Damien Carrick: And what did the Federal Court say?


Kirsty Ruddock: Essentially what happened, it was kind of a difficult case because originally when the statement of reasons came out from the delegate of the minister, it was quite clear that greenhouse gas implications hadn't been considered, and he had left that out of the statement of reasons altogether. But during the course of the court proceedings, the decision maker clarified that he had in fact considered them and he didn't think they were significant enough to trigger the Act, and the Federal Court accepted that; they said obviously the climate change impacts from these particular mines were not significant enough.


Damien Carrick: In other words, I think the argument was that sure the Great Barrier Reef is a protected area under Commonwealth legislation, but the impact on the Great Barrier Reef of climate change resulting from these particular coal mines and the CO2 emissions which might go into the atmosphere as a result of the coal mines, wouldn't be significant?


Kirsty Ruddock: That's right, yes.


Damien Carrick: And I believe there was also a case in Victoria involving the Hazelwood coal fired power station; what happened there?


Kirsty Ruddock: Yes, there was. There was a decision that was challenged down there in relation to the terms of reference that were given by the minister to look at this particular rezoning application in relation to the coal mine and the power station. Essentially the minister gave a direction that the panel that were assessing it shouldn't look at the greenhouse gas issues relating to greenhouse gas impacts I suppose from the mining operation, and they did that and they ignored submissions that were made and that was challenged before the tribunal down in Victoria, and subsequently the tribunal found that the panel had created an error because they needed to consider all environmental impacts, and the matter was then remitted back to the panel to do considering those submissions.


Damien Carrick: So at the end of the day though, they considered those submissions and then rubber-stamped the project anyway?


Kirsty Ruddock: Yes, that was I guess the more unfortunate long-term result, that they did actually then consider the impacts, said that they were going to be quite significant, but then recommended the rezoning go ahead.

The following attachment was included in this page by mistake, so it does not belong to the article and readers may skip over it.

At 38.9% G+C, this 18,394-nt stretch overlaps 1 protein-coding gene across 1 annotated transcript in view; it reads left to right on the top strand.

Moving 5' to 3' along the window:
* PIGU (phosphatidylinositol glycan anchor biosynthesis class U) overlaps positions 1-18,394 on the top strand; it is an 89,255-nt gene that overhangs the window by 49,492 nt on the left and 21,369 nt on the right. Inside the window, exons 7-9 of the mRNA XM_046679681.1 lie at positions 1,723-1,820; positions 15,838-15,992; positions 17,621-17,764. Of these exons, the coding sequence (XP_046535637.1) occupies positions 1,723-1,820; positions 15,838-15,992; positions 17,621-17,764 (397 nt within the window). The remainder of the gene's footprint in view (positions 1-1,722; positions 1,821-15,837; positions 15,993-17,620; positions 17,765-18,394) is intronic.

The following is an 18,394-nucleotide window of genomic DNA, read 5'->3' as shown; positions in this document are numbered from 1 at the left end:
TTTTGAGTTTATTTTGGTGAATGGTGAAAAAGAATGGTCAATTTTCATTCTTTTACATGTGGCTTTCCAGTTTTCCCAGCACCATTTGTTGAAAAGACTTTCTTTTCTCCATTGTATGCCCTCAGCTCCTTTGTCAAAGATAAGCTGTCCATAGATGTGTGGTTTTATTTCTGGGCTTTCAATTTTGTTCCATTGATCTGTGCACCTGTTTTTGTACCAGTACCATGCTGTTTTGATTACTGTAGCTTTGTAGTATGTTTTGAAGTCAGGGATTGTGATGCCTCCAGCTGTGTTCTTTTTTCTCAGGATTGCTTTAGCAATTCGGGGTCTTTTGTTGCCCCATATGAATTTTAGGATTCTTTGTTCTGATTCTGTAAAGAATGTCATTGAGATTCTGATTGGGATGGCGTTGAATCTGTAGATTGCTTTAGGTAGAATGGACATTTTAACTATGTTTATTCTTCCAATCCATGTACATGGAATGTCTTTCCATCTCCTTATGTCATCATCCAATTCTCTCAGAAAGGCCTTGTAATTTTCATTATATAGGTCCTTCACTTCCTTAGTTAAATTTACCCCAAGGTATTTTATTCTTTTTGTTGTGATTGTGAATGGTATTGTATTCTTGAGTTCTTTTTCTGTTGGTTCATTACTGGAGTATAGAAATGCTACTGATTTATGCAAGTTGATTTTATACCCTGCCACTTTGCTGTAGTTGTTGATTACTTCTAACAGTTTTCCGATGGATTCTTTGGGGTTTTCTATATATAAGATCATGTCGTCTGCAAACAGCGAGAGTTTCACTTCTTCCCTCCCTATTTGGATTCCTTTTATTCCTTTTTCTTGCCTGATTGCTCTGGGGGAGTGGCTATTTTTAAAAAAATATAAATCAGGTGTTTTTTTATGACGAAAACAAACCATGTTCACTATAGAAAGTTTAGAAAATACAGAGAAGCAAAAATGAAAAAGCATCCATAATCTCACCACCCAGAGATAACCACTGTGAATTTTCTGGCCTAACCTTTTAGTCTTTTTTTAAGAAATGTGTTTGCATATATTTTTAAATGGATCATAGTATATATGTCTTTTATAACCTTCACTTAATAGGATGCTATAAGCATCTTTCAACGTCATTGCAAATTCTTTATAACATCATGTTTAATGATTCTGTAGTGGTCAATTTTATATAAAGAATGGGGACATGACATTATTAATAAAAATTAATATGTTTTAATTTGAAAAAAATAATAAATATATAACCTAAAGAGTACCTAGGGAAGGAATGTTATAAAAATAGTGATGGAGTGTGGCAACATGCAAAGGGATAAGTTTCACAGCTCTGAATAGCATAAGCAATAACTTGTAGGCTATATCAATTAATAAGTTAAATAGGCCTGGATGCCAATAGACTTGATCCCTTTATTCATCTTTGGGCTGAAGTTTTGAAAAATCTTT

Damien Carrick: It would seem to me that the legal system isn't particularly receptive to arguments about climate change, because even where you have a victory, and the decision-makers are forced to look at the issue of climate change, they can nod to it, and then choose to ignore it, and proceed?


Kirsty Ruddock: Yes, that is one of the consequences I guess, of a lot of large-scale projects, and also Commonwealth environmental decisions are not subject to what's known as a merits review in most cases, so you can't actually argue I guess about the merits of the decision and the science behind some of these things, it's merely about the process and whether the correct processes were followed. And in a judicial review sense. So that does obviously limit some of the outcome that you can seek in relation to large projects.


Damien Carrick: Kirsty Ruddock, principal solicitor with the New South Wales Environmental Defenders Office. And in case you're wondering, yes, she's the daughter of Federal Attorney-General, Philip Ruddock.

Big Malcolm Turnbull could do alot worse than a pre-selection of KR scion of Berowra given the issue of the century facing all us.

Posted by editor at 7:02 AM NZT
Updated: Sunday, 21 September 2008 8:05 AM NZT
Saturday, 17 May 2008
Add a new mystery sabotage to list of highly destructive vandalism on minorities
Mood:  not sure
Topic: human rights

The Herald is carrying a front page story today about some 5 cubic metres of concrete sabotaging the toilets to the Hordern Pavillion where the after party for the Gay Mardi Gras was to be held as usual in March 2008.

This follows a spate of attacks earlier this year late January and February (also analysed at that time here on SAM) with some common threads - areas of high ethnic or religious minority concentration, or refugee/immigrant nature. Only this time it is a minority alternative sexuality. Another aspect - the attacks are all highly effective and damaging and involve very serious destruction but as yet no loss of life. From months long closure of a suburban library to partial destrcuction of a religious temple to fire destruction of a chicken shop and substation fire at a shopping mall. Lastly, no one has been caught for these events.

Maybe there is no pattern to these events. We wonder.